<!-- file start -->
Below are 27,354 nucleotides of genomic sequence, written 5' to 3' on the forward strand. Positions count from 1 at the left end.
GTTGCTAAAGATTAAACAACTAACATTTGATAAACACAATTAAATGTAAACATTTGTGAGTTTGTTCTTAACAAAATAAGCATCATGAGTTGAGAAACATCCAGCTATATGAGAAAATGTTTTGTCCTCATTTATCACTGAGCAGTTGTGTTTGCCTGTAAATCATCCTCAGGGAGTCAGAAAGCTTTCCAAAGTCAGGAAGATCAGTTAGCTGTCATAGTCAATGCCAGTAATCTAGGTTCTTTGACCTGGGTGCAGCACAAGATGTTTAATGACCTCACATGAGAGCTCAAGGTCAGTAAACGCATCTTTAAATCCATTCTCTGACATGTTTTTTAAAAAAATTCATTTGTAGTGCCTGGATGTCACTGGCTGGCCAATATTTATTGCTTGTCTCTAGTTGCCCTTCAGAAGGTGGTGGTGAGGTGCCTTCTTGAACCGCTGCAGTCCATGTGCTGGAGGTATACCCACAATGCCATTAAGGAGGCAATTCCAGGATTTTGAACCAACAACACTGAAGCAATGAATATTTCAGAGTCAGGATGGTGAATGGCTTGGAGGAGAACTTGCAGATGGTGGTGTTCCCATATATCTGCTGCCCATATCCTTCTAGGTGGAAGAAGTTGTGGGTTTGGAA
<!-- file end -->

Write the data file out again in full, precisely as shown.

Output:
Below are 27,354 nucleotides of genomic sequence, written 5' to 3' on the forward strand. Positions count from 1 at the left end.
GTTGCTAAAGATTAAACAACTAACATTTGATAAACACAATTAAATGTAAACATTTGTGAGTTTGTTCTTAACAAAATAAGCATCATGAGTTGAGAAACATCCAGCTATATGAGAAAATGTTTTGTCCTCATTTATCACTGAGCAGTTGTGTTTGCCTGTAAATCATCCTCAGGGAGTCAGAAAGCTTTCCAAAGTCAGGAAGATCAGTTAGCTGTCATAGTCAATGCCAGTAATCTAGGTTCTTTGACCTGGGTGCAGCACAAGATGTTTAATGACCTCACATGAGAGCTCAAGGTCAGTAAACGCATCTTTAAATCCATTCTCTGACATGTTTTTTAAAAAAATTCATTTGTAGTGCCTGGATGTCACTGGCTGGCCAATATTTATTGCTTGTCTCTAGTTGCCCTTCAGAAGGTGGTGGTGAGGTGCCTTCTTGAACCGCTGCAGTCCATGTGCTGGAGGTATACCCACAATGCCATTAAGGAGGCAATTCCAGGATTTTGAACCAACAACACTGAAGCAATGAATATTTCAGAGTCAGGATGGTGAATGGCTTGGAGGAGAACTTGCAGATGGTGGTGTTCCCATATATCTGCTGCCCATATCCTTCTAGGTGGAAGAAGTTGTGGGTTTGGAA